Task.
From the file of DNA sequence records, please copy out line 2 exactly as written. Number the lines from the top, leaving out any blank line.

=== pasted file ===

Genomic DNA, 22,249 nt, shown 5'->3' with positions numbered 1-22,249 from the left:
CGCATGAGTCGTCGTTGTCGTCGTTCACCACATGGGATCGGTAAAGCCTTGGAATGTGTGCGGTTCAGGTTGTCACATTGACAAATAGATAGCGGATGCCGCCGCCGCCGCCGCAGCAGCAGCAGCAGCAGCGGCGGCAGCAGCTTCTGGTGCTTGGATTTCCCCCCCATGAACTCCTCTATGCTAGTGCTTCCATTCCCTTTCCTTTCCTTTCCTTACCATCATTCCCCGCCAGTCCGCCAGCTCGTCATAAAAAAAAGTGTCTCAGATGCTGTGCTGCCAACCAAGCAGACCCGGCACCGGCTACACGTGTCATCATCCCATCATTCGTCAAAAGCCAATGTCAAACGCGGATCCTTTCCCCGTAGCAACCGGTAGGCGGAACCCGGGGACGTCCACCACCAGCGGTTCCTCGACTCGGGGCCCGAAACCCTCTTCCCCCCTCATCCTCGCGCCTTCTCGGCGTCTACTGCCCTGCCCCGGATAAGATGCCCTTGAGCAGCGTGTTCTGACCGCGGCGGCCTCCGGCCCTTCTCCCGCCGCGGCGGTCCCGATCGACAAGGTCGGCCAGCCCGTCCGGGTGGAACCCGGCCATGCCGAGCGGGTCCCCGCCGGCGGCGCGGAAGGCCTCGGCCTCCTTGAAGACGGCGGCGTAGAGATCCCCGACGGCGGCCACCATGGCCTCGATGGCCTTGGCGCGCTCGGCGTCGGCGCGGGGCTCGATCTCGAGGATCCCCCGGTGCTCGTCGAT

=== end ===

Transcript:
CGCATGAGTCGTCGTTGTCGTCGTTCACCACATGGGATCGGTAAAGCCTTGGAATGTGTGCGGTTCAGGTTGTCACATTGACAAATAGATAGCGGATGCCGCCGCCGCCGCCGCAGCAGCAGCAGCAGCAGCGGCGGCAGCAGCTTCTGGTGCTTGGATTTCCCCCCCATGAACTCCTCTATGCTAGTGCTTCCATTCCCTTTCCTTTCCTTTCCTTACCATCATTCCCCGCCAGTCCGCCAGCTCGTCATAAAAAAAAGTGTCTCAGATGCTGTGCTGCCAACCAAGCAGACCCGGCACCGGCTACACGTGTCATCATCCCATCATTCGTCAAAAGCCAATGTCAAACGCGGATCCTTTCCCCGTAGCAACCGGTAGGCGGAACCCGGGGACGTCCACCACCAGCGGTTCCTCGACTCGGGGCCCGAAACCCTCTTCCCCCCTCATCCTCGCGCCTTCTCGGCGTCTACTGCCCTGCCCCGGATAAGATGCCCTTGAGCAGCGTGTTCTGACCGCGGCGGCCTCCGGCCCTTCTCCCGCCGCGGCGGTCCCGATCGACAAGGTCGGCCAGCCCGTCCGGGTGGAACCCGGCCATGCCGAGCGGGTCCCCGCCGGCGGCGCGGAAGGCCTCGGCCTCCTTGAAGACGGCGGCGTAGAGATCCCCGACGGCGGCCACCATGGCCTCGATGGCCTTGGCGCGCTCGGCGTCGGCGCGGGGCTCGATCTCGAGGATCCCCCGGTGCTCGTCGAT